These days it seems like all of the best and most accomplished “women” are men.
The female record books and award honorees are filled with biological males.
But these four Red states are triggering the Left and protecting young female athletes at the same time.
Men dominating women’s sports
If you look at the women’s record holders in the NCAA record books, one name sticks out because it belongs to a man – Lia Thomas.
The biological male born William Thomas dominated the women’s collegiate swimming scene this past season.
For Thomas’ efforts, the University of Pennsylvania even nominated him for the NCAA’s “Woman of the Year” award.
But women’s swimming is not the only sport men are now taking over.
Cycling, weightlifting, softball, and several other female sports leagues and school competitions are being dominated by men who claim to be women.
It is even putting the health of female athletes at risk, as men who claim to be women are participating in girls’ combat sports like mixed martial arts.
To protect the health of these female athletes and keep their opportunities alive, four Red states are positioning to pass legislation that would ban men from playing in women’s sports.
Republicans seek to protect female athletes
Bills have been introduced in the state legislatures of Texas, Ohio, Nebraska, and Kansas to ban biological males from participating in women’s sports.
The bills will be easier to pass in Texas and Ohio since Republicans run the government.
In Texas, Republicans control the Governor’s Mansion and hold an 86 to 64 majority in the House and a 19 to 12 majority in the Senate.
In Ohio, Republicans also control the Governor’s Mansion and hold a 99 to 26 majority in the House and a 32 to 7 majority in the Senate.
It is a little trickier to pass in Nebraska, as the state operates with a unicameral system that is “nonpartisan.”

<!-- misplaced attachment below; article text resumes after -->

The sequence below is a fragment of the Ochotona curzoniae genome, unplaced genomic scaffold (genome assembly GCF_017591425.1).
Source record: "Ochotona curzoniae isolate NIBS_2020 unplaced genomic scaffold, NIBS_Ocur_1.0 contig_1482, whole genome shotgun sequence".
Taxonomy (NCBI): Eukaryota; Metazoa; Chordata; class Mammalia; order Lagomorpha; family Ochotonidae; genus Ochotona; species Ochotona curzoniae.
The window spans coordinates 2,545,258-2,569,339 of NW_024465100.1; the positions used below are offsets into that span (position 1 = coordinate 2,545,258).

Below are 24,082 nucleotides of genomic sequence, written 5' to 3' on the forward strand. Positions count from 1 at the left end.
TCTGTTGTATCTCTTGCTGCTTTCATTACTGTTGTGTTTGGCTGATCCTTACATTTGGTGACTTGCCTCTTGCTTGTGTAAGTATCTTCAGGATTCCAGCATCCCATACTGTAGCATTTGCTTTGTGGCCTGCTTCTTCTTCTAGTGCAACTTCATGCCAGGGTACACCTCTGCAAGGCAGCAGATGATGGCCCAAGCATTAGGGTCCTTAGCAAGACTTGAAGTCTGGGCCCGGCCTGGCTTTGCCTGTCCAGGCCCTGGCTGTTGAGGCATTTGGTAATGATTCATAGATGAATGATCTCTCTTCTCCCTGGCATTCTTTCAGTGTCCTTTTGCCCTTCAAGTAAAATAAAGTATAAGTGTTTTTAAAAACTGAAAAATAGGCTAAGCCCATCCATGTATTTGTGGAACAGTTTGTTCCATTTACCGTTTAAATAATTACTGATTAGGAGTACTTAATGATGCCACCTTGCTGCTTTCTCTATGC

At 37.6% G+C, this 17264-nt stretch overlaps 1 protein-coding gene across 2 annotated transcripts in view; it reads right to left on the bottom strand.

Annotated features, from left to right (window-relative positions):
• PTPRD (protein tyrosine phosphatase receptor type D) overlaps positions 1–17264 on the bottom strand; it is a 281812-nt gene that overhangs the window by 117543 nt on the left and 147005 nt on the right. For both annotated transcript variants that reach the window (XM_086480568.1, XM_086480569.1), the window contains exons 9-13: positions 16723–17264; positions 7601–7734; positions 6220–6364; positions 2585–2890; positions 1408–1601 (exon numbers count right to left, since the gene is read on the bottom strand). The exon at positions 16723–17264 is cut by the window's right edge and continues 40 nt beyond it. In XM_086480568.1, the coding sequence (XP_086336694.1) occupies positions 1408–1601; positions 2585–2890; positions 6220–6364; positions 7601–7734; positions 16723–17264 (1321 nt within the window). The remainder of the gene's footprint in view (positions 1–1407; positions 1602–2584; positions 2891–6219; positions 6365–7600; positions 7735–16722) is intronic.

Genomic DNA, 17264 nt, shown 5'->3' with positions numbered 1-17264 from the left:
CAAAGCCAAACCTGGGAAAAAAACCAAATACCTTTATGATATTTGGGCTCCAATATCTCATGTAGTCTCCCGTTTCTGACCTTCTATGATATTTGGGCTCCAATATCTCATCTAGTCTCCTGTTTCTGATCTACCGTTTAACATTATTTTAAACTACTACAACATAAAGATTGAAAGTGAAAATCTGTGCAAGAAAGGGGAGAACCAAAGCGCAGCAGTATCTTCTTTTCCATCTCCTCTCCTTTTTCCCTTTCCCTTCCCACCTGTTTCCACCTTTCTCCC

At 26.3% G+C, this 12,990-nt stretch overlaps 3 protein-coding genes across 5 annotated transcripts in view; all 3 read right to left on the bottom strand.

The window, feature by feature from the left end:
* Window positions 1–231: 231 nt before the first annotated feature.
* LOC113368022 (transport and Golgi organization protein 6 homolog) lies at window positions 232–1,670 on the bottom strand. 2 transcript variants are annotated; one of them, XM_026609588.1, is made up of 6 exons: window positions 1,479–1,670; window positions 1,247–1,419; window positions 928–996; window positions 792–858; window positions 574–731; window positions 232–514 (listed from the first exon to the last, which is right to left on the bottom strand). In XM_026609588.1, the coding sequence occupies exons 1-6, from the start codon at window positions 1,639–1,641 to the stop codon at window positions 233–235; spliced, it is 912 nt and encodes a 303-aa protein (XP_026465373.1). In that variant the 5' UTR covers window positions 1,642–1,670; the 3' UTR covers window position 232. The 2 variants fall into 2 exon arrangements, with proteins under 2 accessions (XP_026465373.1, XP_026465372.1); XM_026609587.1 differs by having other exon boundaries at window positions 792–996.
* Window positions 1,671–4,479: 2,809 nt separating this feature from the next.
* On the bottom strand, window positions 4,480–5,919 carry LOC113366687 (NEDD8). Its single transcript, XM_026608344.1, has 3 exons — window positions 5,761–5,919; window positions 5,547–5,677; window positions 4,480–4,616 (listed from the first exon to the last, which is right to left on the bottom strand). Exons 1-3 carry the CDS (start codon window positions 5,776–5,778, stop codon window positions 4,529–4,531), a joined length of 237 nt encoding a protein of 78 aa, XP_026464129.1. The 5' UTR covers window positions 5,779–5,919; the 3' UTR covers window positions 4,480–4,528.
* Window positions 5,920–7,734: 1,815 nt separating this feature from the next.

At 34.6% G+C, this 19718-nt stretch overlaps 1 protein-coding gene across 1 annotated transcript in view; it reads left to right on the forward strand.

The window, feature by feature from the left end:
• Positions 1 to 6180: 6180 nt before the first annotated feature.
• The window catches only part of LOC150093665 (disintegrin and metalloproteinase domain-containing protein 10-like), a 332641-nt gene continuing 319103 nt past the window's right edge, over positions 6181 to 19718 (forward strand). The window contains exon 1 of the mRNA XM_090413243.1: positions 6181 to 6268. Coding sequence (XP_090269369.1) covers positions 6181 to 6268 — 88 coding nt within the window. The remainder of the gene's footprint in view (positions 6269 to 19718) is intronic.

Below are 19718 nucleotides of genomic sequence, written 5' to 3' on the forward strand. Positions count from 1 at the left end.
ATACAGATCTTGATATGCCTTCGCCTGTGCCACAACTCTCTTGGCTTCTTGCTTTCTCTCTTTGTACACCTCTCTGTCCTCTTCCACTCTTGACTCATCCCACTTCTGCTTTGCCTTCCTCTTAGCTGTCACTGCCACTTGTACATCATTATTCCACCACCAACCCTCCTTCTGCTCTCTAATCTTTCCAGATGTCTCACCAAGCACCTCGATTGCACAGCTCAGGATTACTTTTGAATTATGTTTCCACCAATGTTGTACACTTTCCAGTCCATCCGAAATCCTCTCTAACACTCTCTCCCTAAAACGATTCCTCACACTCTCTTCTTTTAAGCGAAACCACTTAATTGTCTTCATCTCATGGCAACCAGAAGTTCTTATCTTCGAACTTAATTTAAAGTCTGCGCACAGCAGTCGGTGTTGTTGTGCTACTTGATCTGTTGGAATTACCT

However, an unofficial Party count on Ballotpedia reflects that Republicans control the state legislature 31 to 17.
Since Nebraska’s new Governor, Jim Pillen, is a Republican, the legislation should be passed without issue and no fear of a veto.
Now we’re somewhere over the rainbow
But then comes Kansas, the wild card.
While Kansas votes with the GOP for President and currently has two Republican U.S. Senators, it is not the rock-ribbed conservative state most believe it to be.
For example, a ballot initiative in 2022 that would have removed abortion from the state’s Constitution and returned policy decisions on the issue to the state legislature failed by a whopping 59 to 41 margin.
While there are many reasons the ballot measure failed, it shows the Jayhawk State is not as conservative as its neighbors.
Kansas’ largest population center is the Kansas City suburbs, which lean to the Left and are currently represented by Democrat Sharice Davids, a Native American lesbian MMA fighter.
Not far away is Lawrence, home of Kansas University, which is more like San Francisco than it is Dodge City.
Then there is Wichita, which is the most ethnically diverse area in the state and tends to vote for Democrats.
And while Republicans do control large majorities in both bodies of the Kansas legislature, the state has a Democrat Governor who just won a second term in the 2022 Midterm elections.
If the bill were to pass in the House and Senate, Governor Laura Kelly would be in a difficult position.
She would have to choose to represent the will of her constituents and sign it into law or represent the will of her Party – and her true beliefs – and veto it.
The chances are high Kelly would veto the bill and it is unclear if Republicans could override it.
But protecting women’s sports in three out of the four states is a good start.